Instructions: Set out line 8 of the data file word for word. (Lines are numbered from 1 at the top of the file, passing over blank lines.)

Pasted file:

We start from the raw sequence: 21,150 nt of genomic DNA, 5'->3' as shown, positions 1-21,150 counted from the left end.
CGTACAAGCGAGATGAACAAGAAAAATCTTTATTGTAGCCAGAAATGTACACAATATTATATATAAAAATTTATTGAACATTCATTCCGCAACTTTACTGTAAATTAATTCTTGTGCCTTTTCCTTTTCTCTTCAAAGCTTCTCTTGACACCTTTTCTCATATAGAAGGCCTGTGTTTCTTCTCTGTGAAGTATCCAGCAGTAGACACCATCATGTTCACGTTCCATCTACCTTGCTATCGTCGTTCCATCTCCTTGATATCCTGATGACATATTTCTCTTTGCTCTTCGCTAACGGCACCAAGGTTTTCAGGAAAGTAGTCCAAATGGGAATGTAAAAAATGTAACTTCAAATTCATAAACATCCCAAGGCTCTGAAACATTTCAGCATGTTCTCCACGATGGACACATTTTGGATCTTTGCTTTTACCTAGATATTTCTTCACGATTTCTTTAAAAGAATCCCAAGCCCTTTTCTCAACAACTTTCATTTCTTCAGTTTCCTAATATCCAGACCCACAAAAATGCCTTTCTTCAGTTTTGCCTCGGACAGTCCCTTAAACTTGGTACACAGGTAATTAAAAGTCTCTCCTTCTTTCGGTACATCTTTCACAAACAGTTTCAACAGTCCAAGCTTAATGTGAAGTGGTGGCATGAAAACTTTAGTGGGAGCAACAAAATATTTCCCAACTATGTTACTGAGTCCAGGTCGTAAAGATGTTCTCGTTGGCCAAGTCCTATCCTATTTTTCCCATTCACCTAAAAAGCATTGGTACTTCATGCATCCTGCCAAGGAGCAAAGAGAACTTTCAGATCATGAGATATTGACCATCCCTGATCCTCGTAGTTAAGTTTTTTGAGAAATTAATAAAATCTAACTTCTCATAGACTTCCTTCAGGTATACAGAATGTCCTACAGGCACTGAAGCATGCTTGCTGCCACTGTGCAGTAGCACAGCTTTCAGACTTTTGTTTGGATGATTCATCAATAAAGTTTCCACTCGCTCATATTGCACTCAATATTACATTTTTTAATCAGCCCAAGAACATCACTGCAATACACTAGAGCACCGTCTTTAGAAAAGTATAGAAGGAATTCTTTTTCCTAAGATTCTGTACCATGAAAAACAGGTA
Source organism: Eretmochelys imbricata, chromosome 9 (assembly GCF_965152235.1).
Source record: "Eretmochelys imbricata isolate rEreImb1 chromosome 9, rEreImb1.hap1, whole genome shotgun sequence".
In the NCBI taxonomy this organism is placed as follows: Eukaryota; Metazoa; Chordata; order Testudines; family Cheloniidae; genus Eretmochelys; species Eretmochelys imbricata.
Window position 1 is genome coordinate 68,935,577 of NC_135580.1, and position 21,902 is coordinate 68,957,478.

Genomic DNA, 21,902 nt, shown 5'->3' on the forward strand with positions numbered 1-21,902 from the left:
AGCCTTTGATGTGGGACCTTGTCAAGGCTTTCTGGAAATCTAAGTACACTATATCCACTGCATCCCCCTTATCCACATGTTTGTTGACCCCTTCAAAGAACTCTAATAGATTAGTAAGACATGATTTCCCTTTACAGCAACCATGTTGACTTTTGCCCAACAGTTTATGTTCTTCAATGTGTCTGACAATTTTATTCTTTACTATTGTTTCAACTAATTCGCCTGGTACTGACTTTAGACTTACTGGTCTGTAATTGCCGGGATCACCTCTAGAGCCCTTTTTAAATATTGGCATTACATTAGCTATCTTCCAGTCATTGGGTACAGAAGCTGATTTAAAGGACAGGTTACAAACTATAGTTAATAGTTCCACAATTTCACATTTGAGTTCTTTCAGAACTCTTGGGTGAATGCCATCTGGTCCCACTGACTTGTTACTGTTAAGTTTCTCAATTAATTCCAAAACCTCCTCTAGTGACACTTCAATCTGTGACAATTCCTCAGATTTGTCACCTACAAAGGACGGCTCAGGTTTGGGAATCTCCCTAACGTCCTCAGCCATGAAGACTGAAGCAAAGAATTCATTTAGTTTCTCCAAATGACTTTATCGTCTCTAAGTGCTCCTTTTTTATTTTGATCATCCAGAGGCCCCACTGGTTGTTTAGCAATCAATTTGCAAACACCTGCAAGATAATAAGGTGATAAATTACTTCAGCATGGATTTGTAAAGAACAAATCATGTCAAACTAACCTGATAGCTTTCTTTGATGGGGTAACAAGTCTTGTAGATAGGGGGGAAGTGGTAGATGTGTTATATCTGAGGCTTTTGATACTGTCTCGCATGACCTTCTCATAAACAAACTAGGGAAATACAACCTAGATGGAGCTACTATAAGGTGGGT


AGCCTTTGATGTGGGACCTTGTCAAGGCTTTCTGGAAATCTAAGTACACTATATCCACTGCATCCCCCTTATCCACATGTTTGTTGACCCCTTCAAAGAACTCTAATAGATTAGTAAGACATGATTTCCCTTTACAGCAACCATGTTGACTTTTGCCCAACAGTTTATGTTCTTCAATGTGTCTGACAATTTTATTCTTTACTATTGTTTCAACTAATTCGCCTGGTACTGACTTTAGACTTACTGGTCTGTAATTGCCGGGATCACCTCTAGAGCCCTTTTTAAATATTGGCATTACATTAGCTATCTTCCAGTCATTGGGTACAGAAGCTGATTTAAAGGACAGGTTACAAACTATAGTTAATAGTTCCACAATTTCACATTTGAGTTCTTTCAGAACTCTTGGGTGAATGCCATCTGGTCCCACTGACTTGTTACTGTTAAGTTTCTCAATTAATTCCAAAACCTCCTCTAGTGACACTTCAATCTGTGACAATTCCTCAGATTTGTCACCTACAAAGGACGGCTCAGGTTTGGGAATCTCCCTAACGTCCTCAGCCATGAAGACTGAAGCAAAGAATTCATTTAGTTTCTCCAAATGACTTTATCGTCTCTAAGTGCTCCTTTTTTATTTTGATCATCCAGAGGCCCCACTGGTTGTTTAGCAATCAATTTGCAAACACCTGCAAGATAATAAGGTGATAAATTACTTCAGCATGGATTTGTAAAGAACAAATCATGTCAAACTAACCTGATAGCTTTCTTTGATGGGGTAACAAGTCTTGTAGATAGGGGGGAAGTGGTAGATGTGTTATATCTGAGGCTTTTGATACTGTCTCGCATGACCTTCTCATAAACAAACTAGGGAAATACAACCTAGATGGAGCTACTATAAGGTGGGT